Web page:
One of the central questions of my memoir is whether it is possible to divorce ourselves from our own cultural norms when we encounter something shocking, exotic, or simply foreign. Recently, a professor of French history approached me with concerns that his university students were resistant to, almost angry about, the idea of Muslim women wearing hijab. A strong feminist sentiment among his students rejected the head scarf as a symbol of misogyny; my professor friend was concerned that this led to feelings of hostility about Islam. How, he wondered, could he get non-Muslim young men and women in New England to consider the hijab from the point of view of the person wearing it—to put aside the cultural norms they take for granted?

It seems easy now, as a seasoned teacher, to turn to theory and philosophy to combat this kind of resistance among young people, or any people. But the truth is, we human beings react to difference, and we react to the foreign, because of the visceral feelings they inspire. We have good feelings about those ideas that make us feel powerful or validated. We reject those symbols that make us feel threatened. This is the human condition. We are a fragile, emotional species.

 When I first started writing The Blind Masseuse, I wanted to believe that I had it all figured out, that I was a humanist, a “traveler,” rather than an ethnocentric tourist. But writing this book taught me that if I were being honest, the opposite was often true: I had a lot left to learn when it came to how to cross cultures the “right” way, and sometimes it was impossible to avoid assuming the role of the tourist. It didn’t take long to realize that if I wanted to write a book that encouraged a humanistic approach to travel, I would have to be honest about my own struggles when confronted with difference. I wrote The Blind Masseuse to explore my own gut reactions over the years—and to see how experience, reason, intellect, and even humor might combat those gut reactions. If we are not honest about our emotional truths as individuals, we will never eradicate xenophobia, racism, misogyny, and nationalism.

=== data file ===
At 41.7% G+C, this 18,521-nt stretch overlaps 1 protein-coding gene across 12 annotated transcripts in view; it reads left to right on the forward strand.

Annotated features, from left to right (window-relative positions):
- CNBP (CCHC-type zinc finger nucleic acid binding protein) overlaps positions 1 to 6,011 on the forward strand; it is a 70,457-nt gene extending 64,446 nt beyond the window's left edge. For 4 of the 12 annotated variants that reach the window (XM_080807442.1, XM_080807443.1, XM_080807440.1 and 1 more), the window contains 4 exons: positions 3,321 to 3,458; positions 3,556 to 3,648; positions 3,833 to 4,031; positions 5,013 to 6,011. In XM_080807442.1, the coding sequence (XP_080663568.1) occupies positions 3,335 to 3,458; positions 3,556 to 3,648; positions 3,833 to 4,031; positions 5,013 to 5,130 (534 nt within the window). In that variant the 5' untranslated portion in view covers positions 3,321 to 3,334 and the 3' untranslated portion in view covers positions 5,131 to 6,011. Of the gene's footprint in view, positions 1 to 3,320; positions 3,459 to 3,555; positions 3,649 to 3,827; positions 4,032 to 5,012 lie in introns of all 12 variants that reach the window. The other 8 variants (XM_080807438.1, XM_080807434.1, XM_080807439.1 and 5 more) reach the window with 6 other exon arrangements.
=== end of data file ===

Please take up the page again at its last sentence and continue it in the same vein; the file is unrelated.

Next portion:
In our suddenly ultra-hostile political environment, and a U.S. government that through policy has embraced an “Us vs. Them” dynamic, seeing the world through the humanist perspective is more important than ever. In the end, my professor friend’s students may reject the idea of the head scarf as anti-feminist. First, they need to provide some rational basis upon which to land at this conclusion. Beyond the scarf is an intricate set of social and religious rules that require thought and context. The important thing is that they have considered—truly imagined themselves on—the other side of the scarf.

Alden Jones

 Alden Jones has lived, worked, and traveled in more than forty countries, including as a WorldTeach volunteer in Costa Rica, a program director in Cuba, and a professor on Semester at Sea. Her work has appeared in AGNI, Time Out New York, Post Road, The Barcelona Review, The Iowa Review, Prairie Schooner, Gulf Coast, and The Best American Travel Writing. She teaches writing at Emerson College in Boston.

New publications, March 2017

We are pleased to announce five new books to be published in March.

March 7, 2017
PARTIALLY EXCITED STATES
Charles Hood

“Simultaneously dazzling, playful, witty, goofy, hilarious, and profound, Partially Excited States carries us through our past into the present and even into our future somewhere in outer space. This is a mature book that manages to be idiosyncratic in its thinking but universal in its concerns.”
—Susan Mitchell